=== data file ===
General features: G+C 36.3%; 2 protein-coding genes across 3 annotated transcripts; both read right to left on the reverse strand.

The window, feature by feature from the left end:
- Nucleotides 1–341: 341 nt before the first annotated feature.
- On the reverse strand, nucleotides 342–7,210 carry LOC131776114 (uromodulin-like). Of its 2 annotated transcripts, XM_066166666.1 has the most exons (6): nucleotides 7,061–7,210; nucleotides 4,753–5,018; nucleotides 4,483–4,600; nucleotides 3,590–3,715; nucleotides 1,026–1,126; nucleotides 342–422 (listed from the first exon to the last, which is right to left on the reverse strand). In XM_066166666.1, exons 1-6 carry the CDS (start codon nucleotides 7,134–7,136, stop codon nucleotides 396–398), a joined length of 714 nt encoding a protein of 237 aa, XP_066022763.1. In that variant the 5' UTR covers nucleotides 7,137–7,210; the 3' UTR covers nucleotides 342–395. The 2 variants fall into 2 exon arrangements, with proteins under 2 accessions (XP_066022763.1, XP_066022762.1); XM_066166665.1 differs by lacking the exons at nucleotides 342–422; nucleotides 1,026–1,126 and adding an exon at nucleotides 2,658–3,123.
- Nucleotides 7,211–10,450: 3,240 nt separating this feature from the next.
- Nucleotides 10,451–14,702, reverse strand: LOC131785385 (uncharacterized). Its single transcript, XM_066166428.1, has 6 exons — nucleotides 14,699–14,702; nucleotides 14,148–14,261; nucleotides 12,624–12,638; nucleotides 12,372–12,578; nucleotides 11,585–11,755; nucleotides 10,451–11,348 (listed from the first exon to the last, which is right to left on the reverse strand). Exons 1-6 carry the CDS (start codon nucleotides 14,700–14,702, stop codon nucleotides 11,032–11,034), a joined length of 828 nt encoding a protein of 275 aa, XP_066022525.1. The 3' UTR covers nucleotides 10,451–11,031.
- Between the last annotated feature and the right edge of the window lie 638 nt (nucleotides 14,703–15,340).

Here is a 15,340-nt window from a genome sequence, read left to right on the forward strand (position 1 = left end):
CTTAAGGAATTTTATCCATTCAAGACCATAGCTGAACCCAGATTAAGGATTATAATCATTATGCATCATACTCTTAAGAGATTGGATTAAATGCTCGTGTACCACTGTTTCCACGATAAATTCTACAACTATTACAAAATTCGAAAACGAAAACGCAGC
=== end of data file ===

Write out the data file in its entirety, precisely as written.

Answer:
General features: G+C 36.3%; 2 protein-coding genes across 3 annotated transcripts; both read right to left on the reverse strand.

The window, feature by feature from the left end:
- Nucleotides 1–341: 341 nt before the first annotated feature.
- On the reverse strand, nucleotides 342–7,210 carry LOC131776114 (uromodulin-like). Of its 2 annotated transcripts, XM_066166666.1 has the most exons (6): nucleotides 7,061–7,210; nucleotides 4,753–5,018; nucleotides 4,483–4,600; nucleotides 3,590–3,715; nucleotides 1,026–1,126; nucleotides 342–422 (listed from the first exon to the last, which is right to left on the reverse strand). In XM_066166666.1, exons 1-6 carry the CDS (start codon nucleotides 7,134–7,136, stop codon nucleotides 396–398), a joined length of 714 nt encoding a protein of 237 aa, XP_066022763.1. In that variant the 5' UTR covers nucleotides 7,137–7,210; the 3' UTR covers nucleotides 342–395. The 2 variants fall into 2 exon arrangements, with proteins under 2 accessions (XP_066022763.1, XP_066022762.1); XM_066166665.1 differs by lacking the exons at nucleotides 342–422; nucleotides 1,026–1,126 and adding an exon at nucleotides 2,658–3,123.
- Nucleotides 7,211–10,450: 3,240 nt separating this feature from the next.
- Nucleotides 10,451–14,702, reverse strand: LOC131785385 (uncharacterized). Its single transcript, XM_066166428.1, has 6 exons — nucleotides 14,699–14,702; nucleotides 14,148–14,261; nucleotides 12,624–12,638; nucleotides 12,372–12,578; nucleotides 11,585–11,755; nucleotides 10,451–11,348 (listed from the first exon to the last, which is right to left on the reverse strand). Exons 1-6 carry the CDS (start codon nucleotides 14,700–14,702, stop codon nucleotides 11,032–11,034), a joined length of 828 nt encoding a protein of 275 aa, XP_066022525.1. The 3' UTR covers nucleotides 10,451–11,031.
- Between the last annotated feature and the right edge of the window lie 638 nt (nucleotides 14,703–15,340).

Here is a 15,340-nt window from a genome sequence, read left to right on the forward strand (position 1 = left end):
CTTAAGGAATTTTATCCATTCAAGACCATAGCTGAACCCAGATTAAGGATTATAATCATTATGCATCATACTCTTAAGAGATTGGATTAAATGCTCGTGTACCACTGTTTCCACGATAAATTCTACAACTATTACAAAATTCGAAAACGAAAACGCAGC